Polarization measurements provide handy illustrations of complementary variables, wave function collapse, and other important quantum phenomena, so it will be worthwhile to consider a few such examples. As you may recall from chapter 2, a linearly polarized wave oscillates back and forth in a single dimension perpendicular to its direction of travel. For example, if a wave is traveling forward in front of you, its peaks and troughs might oscillate left and right (horizontal polarization), or up and down (vertical polarization), or at an angle 45-degrees from horizontal (45° polarization), etc. In quantum physics, precise polarization at any given angle is equivalent to a superposition of polarizations at other angles. Polarizations at 45° angles from each other are complementary variables: the closer a photon is to having a definite horizontal or vertical polarization, the “fuzzier” it is with respect to 45° or -45° polarization measurements, and vice versa.

The polarization of a photon can be measured using a linear polarizing filter, a semitransparent material that allows photons to pass through when they have the same orientation as the filter, but blocks photons with the opposite orientation. For example, a horizontal polarizing filter allows horizontally-polarized photons to pass through, but blocks photons that are vertically polarized. Photons with any other polarization state—for instance, photons that are polarized at an angle between vertical and horizontal—are considered to be in a superposition of horizontal and vertical polarization states, and there is no pre-determined fact of the matter what they will do when they hit a horizontal polarizing filter. As with any measurement of something in a superposition, it’s a matter of chance. Photons that are polarized at a small angle (e.g. 1 degree) relative to horizontal are *likely* to pass through the horizontal filter, but some will be blocked nonetheless.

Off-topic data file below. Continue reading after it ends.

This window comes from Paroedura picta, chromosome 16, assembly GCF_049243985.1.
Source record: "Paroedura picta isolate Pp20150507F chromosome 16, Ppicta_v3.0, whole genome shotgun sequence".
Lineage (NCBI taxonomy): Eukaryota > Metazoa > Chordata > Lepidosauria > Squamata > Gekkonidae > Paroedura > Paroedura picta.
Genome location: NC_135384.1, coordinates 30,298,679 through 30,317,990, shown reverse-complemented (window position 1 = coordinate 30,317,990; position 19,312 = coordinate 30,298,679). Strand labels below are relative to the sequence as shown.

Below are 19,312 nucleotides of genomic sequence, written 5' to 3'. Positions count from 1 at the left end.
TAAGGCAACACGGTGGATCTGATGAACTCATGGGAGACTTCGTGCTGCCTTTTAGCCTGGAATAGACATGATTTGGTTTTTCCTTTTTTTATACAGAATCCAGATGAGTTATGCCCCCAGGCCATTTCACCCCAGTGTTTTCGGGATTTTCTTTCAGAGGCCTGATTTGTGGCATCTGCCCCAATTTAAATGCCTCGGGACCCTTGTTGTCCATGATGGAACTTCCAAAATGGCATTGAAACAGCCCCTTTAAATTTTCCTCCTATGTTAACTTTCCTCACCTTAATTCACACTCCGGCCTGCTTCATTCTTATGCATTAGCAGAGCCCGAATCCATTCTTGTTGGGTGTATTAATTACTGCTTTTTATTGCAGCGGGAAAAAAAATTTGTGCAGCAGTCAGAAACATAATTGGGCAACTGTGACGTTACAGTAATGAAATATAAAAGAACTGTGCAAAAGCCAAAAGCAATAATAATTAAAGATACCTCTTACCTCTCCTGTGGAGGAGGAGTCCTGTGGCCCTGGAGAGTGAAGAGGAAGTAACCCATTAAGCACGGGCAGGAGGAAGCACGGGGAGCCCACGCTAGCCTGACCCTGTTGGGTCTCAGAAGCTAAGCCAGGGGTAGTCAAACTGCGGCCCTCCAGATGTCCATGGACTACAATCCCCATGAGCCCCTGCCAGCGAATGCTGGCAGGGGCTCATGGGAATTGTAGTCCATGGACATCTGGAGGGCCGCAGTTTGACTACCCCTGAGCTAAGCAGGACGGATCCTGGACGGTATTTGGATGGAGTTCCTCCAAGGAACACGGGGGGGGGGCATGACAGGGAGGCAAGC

According to quantum mechanics, the probability that a photon will pass through a polarizing filter is equal to cos^{2}(θ), where θ is the angle between the photon’s polarization and the orientation of the filter. For example, if a photon is polarized at an angle 30° from horizontal, its chance of passing through a horizontal filter is cos^{2}(30°) = ¾. If the photon is polarized at 60° relative to the orientation of the filter, its chance of passing through is cos^{2}(60°) = ¼, and so on.

Now, suppose we use a horizontally-oriented filter to measure the polarizations of a bunch of photons. (Of course, we’ll also have to use some sort of photon detector—e.g. our eyes—to see whether the photons pass through the filter.) If the photons have random polarizations, about 50% of them will pass through the filter, and 50% will be blocked. On the other hand, if many of the photons have similar polarizations, we may find that significantly more or less than 50% of the light passes through the filter.